Of course, there is nothing new here in this Moyers classic Spying On Democracy, but once in a while it’s good to read that it’s not just that we forgot to take our anti-paranoia meds in the morning.
Many corporations have their own intelligence sections, for example, so that they may have a unit that spies on activists, animal rights and environmental activists are one of the prime targets, because the F.B.I. has labeled them a top domestic terrorism threat. So that if you go to a protest and you’re an animal rights activist, you can expect that you’re being tracked in one way or another.
They now identify what they call the anarchist threat. And that’s basically anyone who I think may be continuously critical of government and corporate policies, who speaks out, and who isn’t intimidated by corporations. So they spend vast amounts of money to track these individuals.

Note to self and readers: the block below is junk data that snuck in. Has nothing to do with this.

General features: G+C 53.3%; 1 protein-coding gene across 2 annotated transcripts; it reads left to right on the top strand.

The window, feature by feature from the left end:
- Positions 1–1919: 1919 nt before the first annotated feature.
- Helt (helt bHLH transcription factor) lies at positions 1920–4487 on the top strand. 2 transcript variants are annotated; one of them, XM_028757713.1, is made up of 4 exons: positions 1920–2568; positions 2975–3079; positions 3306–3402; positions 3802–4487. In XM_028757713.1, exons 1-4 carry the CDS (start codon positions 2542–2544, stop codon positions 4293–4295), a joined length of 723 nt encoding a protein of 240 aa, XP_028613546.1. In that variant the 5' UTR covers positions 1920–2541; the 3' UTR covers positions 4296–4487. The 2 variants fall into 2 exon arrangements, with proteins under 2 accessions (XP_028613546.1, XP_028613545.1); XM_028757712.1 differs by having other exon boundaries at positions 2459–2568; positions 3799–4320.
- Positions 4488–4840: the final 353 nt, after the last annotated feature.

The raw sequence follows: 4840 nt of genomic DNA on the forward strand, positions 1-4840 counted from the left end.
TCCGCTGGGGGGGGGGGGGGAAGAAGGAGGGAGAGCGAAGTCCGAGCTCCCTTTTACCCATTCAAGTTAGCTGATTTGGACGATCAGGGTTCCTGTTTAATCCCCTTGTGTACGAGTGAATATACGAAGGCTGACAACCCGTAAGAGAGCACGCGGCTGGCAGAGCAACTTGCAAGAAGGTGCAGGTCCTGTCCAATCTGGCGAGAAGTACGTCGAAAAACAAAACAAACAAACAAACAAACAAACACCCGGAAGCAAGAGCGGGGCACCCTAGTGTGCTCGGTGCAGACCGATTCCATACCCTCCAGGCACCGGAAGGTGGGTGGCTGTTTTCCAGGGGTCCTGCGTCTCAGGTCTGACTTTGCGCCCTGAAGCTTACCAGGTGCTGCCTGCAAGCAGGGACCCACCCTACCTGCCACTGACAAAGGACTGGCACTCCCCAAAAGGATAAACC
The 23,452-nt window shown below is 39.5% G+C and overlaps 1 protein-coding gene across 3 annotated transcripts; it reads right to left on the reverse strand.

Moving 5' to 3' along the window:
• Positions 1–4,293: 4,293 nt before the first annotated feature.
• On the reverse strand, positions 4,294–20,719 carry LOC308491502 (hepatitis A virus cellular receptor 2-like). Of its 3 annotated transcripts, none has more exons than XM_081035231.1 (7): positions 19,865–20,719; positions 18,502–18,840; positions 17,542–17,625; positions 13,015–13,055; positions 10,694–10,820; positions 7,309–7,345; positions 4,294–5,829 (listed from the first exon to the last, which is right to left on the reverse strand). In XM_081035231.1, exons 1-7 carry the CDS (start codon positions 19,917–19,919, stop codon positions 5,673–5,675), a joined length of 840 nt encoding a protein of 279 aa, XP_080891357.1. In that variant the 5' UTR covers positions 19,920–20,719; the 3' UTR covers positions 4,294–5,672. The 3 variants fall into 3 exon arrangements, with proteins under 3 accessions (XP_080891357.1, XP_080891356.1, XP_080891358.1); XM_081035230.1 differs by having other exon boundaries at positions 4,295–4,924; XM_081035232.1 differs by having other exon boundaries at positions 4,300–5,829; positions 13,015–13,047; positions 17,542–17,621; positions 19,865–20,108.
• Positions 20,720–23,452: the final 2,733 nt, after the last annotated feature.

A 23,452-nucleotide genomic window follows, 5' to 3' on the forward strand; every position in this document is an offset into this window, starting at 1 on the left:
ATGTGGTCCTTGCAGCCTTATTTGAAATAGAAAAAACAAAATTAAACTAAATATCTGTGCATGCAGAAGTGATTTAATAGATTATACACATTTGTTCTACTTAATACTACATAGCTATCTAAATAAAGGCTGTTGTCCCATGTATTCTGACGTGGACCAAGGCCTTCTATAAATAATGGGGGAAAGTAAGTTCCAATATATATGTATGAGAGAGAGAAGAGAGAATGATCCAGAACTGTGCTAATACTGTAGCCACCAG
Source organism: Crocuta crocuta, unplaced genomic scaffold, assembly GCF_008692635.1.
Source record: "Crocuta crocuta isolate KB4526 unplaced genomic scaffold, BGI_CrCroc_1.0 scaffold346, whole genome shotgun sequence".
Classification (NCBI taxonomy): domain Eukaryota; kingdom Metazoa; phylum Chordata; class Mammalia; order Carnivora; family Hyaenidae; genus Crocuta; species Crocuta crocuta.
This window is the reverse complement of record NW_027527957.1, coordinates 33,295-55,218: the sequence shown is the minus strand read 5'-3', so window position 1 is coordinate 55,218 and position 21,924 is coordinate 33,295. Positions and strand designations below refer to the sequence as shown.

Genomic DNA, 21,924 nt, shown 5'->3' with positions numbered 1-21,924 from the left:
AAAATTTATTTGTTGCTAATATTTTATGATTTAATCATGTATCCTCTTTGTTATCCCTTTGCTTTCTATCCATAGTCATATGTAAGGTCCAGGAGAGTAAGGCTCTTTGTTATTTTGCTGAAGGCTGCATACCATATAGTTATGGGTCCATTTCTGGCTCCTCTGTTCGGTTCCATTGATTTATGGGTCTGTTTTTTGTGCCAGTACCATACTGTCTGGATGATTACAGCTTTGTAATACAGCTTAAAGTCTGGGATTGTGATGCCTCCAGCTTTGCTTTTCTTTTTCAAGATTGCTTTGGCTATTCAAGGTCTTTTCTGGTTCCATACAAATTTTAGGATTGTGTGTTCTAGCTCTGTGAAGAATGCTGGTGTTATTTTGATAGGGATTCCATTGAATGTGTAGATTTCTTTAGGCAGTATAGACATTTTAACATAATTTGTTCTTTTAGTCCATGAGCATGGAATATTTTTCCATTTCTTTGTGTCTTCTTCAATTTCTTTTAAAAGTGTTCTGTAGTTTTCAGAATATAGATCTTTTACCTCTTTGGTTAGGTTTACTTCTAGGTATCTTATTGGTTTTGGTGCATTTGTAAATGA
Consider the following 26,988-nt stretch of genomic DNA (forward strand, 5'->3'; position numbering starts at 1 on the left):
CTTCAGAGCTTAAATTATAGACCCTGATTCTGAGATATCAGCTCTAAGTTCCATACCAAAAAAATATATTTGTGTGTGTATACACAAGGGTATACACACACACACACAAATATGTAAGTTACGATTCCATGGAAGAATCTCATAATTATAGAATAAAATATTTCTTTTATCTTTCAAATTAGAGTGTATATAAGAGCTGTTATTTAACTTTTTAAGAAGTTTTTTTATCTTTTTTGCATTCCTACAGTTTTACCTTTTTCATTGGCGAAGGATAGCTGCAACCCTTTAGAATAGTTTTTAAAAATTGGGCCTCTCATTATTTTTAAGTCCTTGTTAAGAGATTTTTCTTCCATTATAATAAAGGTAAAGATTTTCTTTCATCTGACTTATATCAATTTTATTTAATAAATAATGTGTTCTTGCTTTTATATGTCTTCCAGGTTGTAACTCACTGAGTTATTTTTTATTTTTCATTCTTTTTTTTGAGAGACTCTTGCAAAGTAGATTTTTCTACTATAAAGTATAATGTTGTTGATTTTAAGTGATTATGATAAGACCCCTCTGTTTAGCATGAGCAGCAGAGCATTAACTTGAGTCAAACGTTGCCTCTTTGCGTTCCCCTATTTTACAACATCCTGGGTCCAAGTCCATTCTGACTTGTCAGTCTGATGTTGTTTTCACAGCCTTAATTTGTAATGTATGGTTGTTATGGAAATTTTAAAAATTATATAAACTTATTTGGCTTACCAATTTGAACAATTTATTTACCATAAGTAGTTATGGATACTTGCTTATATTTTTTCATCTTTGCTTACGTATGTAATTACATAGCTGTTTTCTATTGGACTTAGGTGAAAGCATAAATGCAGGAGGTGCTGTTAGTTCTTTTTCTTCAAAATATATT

You say, “We need more troublemakers to bring us to our senses.” Troublemakers?
That was a quote from a judge in New York over an Occupy Wall Street case, and the judge said that Occupy, in effect, had shone a light on these so-called troublemakers. The police department called them troublemakers. And he said that they really provide an invaluable service in terms of reminding us what’s important in our country.
The custodians of democracy are the ordinary people that make up this country and make us so special. They believe that we can be a thriving democracy and that we do not have to cede our lives and our autonomy to multinational corporations who I think have really robbed us of some of the privileges that we’ve been so fortunate to have over the history of this nation. And they’re not afraid to stand up to leaders.
But, hey, rather than reading this watch the original!